Blake Schwartz, born and raised in Northeast Philly, is a senior engineering major at Temple. He started lifeguarding at Vogt pool in Tacony four years ago.
But last summer, with COVID-19 closing down Philly’s pools, he worked odd construction jobs, collected unemployment, and studied for his classes.
This spring he’s taking his Red Cross recertification exam. And — he’s a bit rusty.
The test is tough. To become a lifeguard in Philly, you must be able to swim 300 yards nonstop, tread water for two minutes using only your legs, and backstroke the width of the pool holding a 10-pound weight on your stomach.
Blake hasn’t hit the water in over a year. He regrets that he spent so much time in the weight room this past year instead of focusing on cardio training.
“I used to be 170 [pounds],” Schwartz exclaimed as his pace in the pool began to slow.
Water safety instructor Margaret “Ms. Peg” Fredlund is administering the exam.
“We might make you do that one again,” she playfully shouted to Schwartz.
At age 61, she said not being able to use the city’s pools for the last year has been a “really physical detriment.” For the last year, Parks and Rec reassigned Ms. Peg to a number of jobs, including enforcing social distancing at parks and packaging food for the city’s free meal distribution sites.
She said she’s been more involved in the lifeguard recruitment process than in other years.
“We’ve become more involved in that aspect, where before, the city would do whatever it is they do every year to get people to come out,” she said. Fredlund put flyers up at Wawas in her Juniata Park neighborhood and reached out to a few local high schools for support finding candidates.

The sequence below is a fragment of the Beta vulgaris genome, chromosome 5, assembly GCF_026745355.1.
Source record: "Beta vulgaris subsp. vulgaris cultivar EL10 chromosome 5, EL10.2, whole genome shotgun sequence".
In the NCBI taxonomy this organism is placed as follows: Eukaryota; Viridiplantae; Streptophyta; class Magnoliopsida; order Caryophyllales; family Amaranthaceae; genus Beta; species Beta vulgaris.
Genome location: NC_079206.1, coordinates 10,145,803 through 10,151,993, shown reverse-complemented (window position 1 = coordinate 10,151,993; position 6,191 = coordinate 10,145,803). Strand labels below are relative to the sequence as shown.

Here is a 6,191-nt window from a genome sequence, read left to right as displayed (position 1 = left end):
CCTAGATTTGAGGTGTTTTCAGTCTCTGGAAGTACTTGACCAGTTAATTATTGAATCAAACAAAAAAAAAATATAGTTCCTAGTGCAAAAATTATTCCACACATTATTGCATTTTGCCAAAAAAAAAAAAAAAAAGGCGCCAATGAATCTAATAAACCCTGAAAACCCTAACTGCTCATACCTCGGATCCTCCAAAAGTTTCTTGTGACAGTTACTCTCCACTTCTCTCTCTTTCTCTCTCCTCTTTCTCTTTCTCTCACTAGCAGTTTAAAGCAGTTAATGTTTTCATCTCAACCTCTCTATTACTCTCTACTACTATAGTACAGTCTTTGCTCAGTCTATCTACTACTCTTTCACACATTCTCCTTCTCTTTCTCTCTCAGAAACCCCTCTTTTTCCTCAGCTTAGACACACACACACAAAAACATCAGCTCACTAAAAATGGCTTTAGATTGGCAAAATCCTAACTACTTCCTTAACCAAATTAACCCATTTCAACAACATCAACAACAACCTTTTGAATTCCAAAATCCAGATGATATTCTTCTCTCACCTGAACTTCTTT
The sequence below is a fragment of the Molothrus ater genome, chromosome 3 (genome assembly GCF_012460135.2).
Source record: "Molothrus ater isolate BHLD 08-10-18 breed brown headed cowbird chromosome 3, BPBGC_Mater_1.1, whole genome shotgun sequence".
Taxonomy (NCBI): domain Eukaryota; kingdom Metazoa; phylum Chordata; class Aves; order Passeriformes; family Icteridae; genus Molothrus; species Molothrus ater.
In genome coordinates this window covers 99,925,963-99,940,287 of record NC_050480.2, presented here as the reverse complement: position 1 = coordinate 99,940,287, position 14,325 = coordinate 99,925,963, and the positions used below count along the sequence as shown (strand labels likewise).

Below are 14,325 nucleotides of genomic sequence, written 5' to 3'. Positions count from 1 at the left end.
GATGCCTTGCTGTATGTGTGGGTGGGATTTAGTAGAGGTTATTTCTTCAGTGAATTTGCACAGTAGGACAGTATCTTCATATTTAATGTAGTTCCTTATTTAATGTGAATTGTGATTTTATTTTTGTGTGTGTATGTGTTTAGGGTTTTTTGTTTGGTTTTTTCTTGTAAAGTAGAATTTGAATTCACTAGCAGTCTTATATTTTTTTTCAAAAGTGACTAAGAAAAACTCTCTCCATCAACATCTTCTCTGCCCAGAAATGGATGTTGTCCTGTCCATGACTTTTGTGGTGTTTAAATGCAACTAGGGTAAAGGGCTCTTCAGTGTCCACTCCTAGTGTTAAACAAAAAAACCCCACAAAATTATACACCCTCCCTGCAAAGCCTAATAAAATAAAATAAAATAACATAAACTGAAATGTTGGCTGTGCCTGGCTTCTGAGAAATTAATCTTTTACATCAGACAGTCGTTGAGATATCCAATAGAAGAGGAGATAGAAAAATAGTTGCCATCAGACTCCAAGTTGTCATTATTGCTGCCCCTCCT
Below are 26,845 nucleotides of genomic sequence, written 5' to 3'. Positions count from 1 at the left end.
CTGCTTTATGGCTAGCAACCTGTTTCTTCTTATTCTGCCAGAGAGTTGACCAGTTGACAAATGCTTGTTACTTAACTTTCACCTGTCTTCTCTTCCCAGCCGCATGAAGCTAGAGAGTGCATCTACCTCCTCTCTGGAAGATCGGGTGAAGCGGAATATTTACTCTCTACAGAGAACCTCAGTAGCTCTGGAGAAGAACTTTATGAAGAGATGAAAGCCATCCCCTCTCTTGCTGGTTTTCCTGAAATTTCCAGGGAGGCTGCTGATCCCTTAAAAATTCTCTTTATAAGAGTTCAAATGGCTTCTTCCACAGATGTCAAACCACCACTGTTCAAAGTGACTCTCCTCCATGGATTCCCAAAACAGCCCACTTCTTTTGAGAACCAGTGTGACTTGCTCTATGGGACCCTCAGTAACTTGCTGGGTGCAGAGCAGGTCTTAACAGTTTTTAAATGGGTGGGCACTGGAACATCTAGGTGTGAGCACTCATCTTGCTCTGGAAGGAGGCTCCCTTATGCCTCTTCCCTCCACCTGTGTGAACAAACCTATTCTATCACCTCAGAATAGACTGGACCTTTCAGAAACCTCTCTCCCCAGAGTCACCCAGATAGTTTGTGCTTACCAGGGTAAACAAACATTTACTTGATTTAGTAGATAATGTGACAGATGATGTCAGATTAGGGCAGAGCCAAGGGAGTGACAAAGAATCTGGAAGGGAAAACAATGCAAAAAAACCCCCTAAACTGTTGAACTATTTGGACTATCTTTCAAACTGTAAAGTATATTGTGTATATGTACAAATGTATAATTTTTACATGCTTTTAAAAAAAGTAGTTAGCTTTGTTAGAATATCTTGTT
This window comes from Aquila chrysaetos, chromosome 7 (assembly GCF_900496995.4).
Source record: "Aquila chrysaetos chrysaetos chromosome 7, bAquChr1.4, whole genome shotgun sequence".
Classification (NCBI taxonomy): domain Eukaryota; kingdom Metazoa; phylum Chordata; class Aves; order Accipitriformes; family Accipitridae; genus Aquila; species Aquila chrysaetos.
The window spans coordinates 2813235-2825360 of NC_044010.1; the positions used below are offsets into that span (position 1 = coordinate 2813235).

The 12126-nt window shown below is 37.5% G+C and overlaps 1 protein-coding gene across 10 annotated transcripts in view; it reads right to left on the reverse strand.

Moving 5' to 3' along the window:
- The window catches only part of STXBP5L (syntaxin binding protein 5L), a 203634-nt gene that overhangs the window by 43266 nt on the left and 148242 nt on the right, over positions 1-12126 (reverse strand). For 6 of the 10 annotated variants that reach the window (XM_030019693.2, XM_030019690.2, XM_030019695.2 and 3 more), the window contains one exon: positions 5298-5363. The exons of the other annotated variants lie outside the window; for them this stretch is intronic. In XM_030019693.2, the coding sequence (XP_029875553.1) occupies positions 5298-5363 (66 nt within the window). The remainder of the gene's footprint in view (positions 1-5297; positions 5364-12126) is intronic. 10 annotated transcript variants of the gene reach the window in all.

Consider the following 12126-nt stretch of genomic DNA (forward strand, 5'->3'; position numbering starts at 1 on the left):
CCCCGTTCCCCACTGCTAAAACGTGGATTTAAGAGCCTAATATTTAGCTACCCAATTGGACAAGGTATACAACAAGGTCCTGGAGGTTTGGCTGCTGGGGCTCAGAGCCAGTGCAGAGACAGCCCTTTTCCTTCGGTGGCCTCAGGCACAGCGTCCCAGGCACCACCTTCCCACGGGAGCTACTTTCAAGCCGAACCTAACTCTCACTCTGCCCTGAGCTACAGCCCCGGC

Lifeguard certifications last two years, but many of them expired during COVID with no opportunities available to renew them.
In order to certify the requisite 400-odd lifeguards in just a few months, Philly’s Parks and Rec department last month began certifying outdoors at Samuel Recreation Center in Port Richmond. New this year, they began heating the pool to 85 degrees and have heat lamps stationed around the perimeter to help swimmers dry off.
Blake Schwartz is recertifying again this year because he says lifeguarding both pays well, and provides him with a sense of responsibility he enjoys.
“When something does happen and you do save somebody, it’s rewarding, just like a firefighter,” he said. “You don’t want to go into the fire, but when you save somebody and you become a hero in your community, it just feels good.”
Schwartz was asked by Parks and Rec staff to return this year, given his strong rapport with his community. He helped keep swimmers safe during a physical altercation that happened between swimmers and a lifeguard at Vogt Pool in 2019.
He feels a responsibility to protect the kids in his neighborhood, and they look up to him because of it.
“A lot of little kids come up to me and they say, ‘I saw you at the pool working there, thank you.’ Even when, let’s say, I go to the gym and I’m wearing my shirt. ‘Oh, you work for Vogt? You were doing a great job there. Everything’s good. I love that pool.’” He said lifeguarding for the city is a “rewarding job.”
Unfortunately, Blake was not in proper shape to pass the certification test. But both he and the swim instructors administering the test believe he’ll be ready in time for what the city hopes will be this year’s pool season.
Philadelphia has struggled for years to fill the lifeguard positions necessary to staff the city’s 70-plus pools. That’s why the people at the city recreation department see Blake’s past experience lifeguarding as invaluable.
Kathryn Ott Lovell, director of the city’s Parks and Recreation department, says lifeguarding is simply not as popular these days as it was a couple decades ago.
“It’s just not a summer job that kids aspire to these days,” she said. “People around the age that we’re looking for, individuals in their late teens, early 20s, are getting internships for the summer. We also know that there are young people who never learned how to swim. And that’s heartbreaking in a city where we have more pools than almost any major city.”